• The most common ways to destroy a vampire are to drive an aspen stake through their heart, decapitate them, and completely incinerate their body.

  • Chinese vampire stories also state that if a vampire stumbles across a bag of rice on his way, he/she will count all the grains. Similar myths are recorded on the Indian Peninsula, in South America

  • Items that protect against vampires (as well as other supernatural creatures) were garlic (this is more typical of European legends), sunlight, wild rose stalk, hawthorn and all sacred things (cross, Holy water, crucifix, rosary, star of David, etc.), as well as aloe, hung behind the door or near it, according to South American superstitions. In Eastern legends, sacred items such as the Shinto seal were often protected from vampires. In the Christian tradition, vampires cannot enter a Church or other sacred place, as they are servants of the devil.

  • Sometimes it is believed that vampires can change shape. They could turn into wolves, rats, moths, spiders, snakes, owls, crows, and many others.

  • Vampires from European legends do not cast shadows and do not have reflections. Perhaps this is due to the vampire's lack of soul.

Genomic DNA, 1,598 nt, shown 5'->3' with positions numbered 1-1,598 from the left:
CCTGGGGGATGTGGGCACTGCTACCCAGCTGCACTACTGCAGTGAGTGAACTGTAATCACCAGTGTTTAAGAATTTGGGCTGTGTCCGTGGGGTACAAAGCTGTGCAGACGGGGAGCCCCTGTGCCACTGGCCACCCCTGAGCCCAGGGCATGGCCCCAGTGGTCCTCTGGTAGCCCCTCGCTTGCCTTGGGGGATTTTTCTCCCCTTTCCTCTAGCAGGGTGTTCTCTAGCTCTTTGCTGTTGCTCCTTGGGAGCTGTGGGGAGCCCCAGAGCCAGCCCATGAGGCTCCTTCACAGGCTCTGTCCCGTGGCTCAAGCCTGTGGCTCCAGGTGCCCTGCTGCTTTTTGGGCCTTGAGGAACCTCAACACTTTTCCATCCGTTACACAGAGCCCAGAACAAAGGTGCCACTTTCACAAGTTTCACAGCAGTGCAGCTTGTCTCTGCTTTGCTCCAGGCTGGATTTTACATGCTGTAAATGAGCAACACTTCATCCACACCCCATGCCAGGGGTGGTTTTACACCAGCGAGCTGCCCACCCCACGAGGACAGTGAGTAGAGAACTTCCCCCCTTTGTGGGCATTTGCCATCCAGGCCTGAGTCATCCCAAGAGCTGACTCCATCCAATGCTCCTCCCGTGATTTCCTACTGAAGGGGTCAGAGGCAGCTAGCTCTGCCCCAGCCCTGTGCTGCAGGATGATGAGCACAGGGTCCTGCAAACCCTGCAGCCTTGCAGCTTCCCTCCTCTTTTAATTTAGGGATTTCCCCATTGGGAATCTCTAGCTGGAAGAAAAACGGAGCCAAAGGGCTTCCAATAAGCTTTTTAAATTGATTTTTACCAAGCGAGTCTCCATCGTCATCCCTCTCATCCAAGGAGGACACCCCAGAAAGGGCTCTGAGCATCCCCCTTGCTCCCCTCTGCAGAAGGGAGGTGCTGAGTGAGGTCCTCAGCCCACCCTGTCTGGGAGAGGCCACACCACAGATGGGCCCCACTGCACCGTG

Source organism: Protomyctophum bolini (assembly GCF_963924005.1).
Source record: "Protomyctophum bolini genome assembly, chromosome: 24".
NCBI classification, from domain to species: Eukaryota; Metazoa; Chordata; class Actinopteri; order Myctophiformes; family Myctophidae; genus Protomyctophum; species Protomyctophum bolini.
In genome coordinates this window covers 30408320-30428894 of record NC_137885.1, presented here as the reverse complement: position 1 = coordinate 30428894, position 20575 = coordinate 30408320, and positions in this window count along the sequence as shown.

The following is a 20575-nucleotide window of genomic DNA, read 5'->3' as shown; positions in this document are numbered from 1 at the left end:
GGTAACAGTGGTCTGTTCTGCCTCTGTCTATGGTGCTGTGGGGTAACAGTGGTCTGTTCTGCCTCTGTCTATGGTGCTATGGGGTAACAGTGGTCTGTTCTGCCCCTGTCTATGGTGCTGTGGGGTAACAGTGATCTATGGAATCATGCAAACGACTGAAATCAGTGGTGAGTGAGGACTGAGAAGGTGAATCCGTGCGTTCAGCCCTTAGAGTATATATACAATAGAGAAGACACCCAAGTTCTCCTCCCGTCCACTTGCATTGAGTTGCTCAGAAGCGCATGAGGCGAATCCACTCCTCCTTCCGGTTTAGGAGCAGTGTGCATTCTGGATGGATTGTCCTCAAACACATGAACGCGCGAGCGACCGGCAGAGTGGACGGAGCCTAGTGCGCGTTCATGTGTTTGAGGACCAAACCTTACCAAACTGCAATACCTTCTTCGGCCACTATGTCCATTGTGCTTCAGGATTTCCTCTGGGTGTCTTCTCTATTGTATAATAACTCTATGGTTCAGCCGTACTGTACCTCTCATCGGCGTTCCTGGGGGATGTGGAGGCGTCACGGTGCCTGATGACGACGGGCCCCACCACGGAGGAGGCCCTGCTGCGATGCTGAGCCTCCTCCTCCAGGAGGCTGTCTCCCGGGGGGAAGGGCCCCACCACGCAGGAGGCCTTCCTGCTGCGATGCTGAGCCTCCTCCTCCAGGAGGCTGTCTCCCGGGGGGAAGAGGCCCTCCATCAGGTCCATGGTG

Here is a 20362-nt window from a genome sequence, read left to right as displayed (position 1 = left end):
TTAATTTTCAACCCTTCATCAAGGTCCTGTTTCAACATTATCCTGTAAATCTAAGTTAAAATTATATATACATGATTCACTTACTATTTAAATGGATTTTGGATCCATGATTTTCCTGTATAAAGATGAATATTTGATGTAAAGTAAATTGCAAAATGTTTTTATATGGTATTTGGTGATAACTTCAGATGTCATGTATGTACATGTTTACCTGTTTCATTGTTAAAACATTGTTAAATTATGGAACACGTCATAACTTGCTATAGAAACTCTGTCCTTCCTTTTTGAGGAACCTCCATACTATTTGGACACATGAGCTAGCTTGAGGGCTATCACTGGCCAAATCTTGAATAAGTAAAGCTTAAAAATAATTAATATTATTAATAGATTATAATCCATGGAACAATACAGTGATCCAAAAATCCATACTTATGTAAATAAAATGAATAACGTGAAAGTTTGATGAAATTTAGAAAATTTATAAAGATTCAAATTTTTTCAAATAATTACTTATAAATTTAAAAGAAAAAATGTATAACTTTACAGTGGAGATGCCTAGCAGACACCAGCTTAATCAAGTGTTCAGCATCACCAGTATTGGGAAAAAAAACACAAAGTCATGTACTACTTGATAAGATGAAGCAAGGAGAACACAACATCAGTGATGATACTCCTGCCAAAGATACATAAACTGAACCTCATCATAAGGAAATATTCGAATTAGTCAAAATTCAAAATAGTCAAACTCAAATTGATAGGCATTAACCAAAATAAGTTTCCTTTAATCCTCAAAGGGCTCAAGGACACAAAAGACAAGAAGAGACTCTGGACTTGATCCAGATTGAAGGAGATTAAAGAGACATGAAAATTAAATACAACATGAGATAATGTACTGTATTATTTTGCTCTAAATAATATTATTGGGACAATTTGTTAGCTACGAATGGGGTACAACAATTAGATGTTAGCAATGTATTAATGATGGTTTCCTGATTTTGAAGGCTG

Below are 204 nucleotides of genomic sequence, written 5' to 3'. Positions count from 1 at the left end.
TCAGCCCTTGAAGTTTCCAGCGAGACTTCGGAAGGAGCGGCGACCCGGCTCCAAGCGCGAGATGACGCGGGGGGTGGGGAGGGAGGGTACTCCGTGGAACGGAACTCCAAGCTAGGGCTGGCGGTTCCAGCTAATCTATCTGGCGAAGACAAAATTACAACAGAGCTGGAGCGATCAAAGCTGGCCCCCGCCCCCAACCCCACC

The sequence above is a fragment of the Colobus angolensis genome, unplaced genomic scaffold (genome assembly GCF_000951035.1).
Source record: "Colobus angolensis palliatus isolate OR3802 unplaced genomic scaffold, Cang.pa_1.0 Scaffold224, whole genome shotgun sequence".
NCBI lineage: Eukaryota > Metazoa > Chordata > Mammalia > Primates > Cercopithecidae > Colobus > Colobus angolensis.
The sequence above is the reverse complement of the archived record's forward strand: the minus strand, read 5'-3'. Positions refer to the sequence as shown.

• Some peoples have a belief that a vampire can't enter a house without an invitation.

Despite this, the phenomenon is not vampirism itself as such, since bloodlust, as a type of food, is inherent in creatures known to science.

Although it is now the 21st century, myths and legends are firmly embedded in human society. The myth of the vampire phenomenon is no exception. If earlier the image of a vampire evoked horror on a person, now it is romanticized. This image has imitators, ranging from harmless teenagers walking through cemeteries at night, to violent maniacs who actually drink the blood of their victims.

In the modern world, in addition to the established image of the vampire as a person who rose from the grave and drinks blood, new variations have appeared. Since blood was considered a receptacle of vital energy, now food for vampires in human form is considered simply energy. Hence the belief in energy vampires. Bloodlust, as a type of food, mostly remained only for animals of unknown origin (for example, Chupacabra).

Phenomena with similar tags
Phenomenon in mass culture



A creature from Malay, Indonesian and Filipino folklore, representing a female vampire spirit.

Variants of the names Matianak, Pontianak, Puntianak, Khantu Pontianak.​‌‌​‌‌​ ​‌‌‌​‌‌ ​​‌‌‌‌

Related versions

Related facts

Related news

Related articles

Log in or register to post comments

Site friends

  • Мир тайн — сайт о таинственном
  • Activite-Paranormale
  • UFOlats
  • Новый Бестиарий
  • The Field Reports
  • UFO Meldpunt Nederland



Site contains materials that are not recommended for impressionable people.

You are reporting a typo in the following text:
Simply click the "Send typo report" button to complete the report. You can also include a comment.